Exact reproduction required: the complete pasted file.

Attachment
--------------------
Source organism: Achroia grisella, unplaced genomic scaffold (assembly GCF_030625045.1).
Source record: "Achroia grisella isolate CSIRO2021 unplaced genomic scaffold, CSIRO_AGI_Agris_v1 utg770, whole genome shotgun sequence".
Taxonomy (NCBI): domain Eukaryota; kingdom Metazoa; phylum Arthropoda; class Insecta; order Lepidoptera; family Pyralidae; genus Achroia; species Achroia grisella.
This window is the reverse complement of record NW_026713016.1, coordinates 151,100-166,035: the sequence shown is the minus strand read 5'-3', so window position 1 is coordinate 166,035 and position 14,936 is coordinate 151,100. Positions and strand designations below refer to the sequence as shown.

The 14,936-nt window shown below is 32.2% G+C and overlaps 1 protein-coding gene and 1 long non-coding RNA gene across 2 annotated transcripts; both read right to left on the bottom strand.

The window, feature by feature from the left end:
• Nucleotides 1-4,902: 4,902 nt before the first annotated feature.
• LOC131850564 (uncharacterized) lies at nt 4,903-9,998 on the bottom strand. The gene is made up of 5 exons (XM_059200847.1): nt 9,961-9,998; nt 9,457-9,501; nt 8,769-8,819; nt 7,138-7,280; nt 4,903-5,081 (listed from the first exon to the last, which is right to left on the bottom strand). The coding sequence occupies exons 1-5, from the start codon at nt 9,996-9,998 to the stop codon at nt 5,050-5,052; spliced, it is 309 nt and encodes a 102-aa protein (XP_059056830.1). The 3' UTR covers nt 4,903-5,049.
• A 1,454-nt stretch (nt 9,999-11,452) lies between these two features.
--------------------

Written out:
Source organism: Achroia grisella, unplaced genomic scaffold (assembly GCF_030625045.1).
Source record: "Achroia grisella isolate CSIRO2021 unplaced genomic scaffold, CSIRO_AGI_Agris_v1 utg770, whole genome shotgun sequence".
Taxonomy (NCBI): domain Eukaryota; kingdom Metazoa; phylum Arthropoda; class Insecta; order Lepidoptera; family Pyralidae; genus Achroia; species Achroia grisella.
This window is the reverse complement of record NW_026713016.1, coordinates 151,100-166,035: the sequence shown is the minus strand read 5'-3', so window position 1 is coordinate 166,035 and position 14,936 is coordinate 151,100. Positions and strand designations below refer to the sequence as shown.

The 14,936-nt window shown below is 32.2% G+C and overlaps 1 protein-coding gene and 1 long non-coding RNA gene across 2 annotated transcripts; both read right to left on the bottom strand.

The window, feature by feature from the left end:
• Nucleotides 1-4,902: 4,902 nt before the first annotated feature.
• LOC131850564 (uncharacterized) lies at nt 4,903-9,998 on the bottom strand. The gene is made up of 5 exons (XM_059200847.1): nt 9,961-9,998; nt 9,457-9,501; nt 8,769-8,819; nt 7,138-7,280; nt 4,903-5,081 (listed from the first exon to the last, which is right to left on the bottom strand). The coding sequence occupies exons 1-5, from the start codon at nt 9,996-9,998 to the stop codon at nt 5,050-5,052; spliced, it is 309 nt and encodes a 102-aa protein (XP_059056830.1). The 3' UTR covers nt 4,903-5,049.
• A 1,454-nt stretch (nt 9,999-11,452) lies between these two features.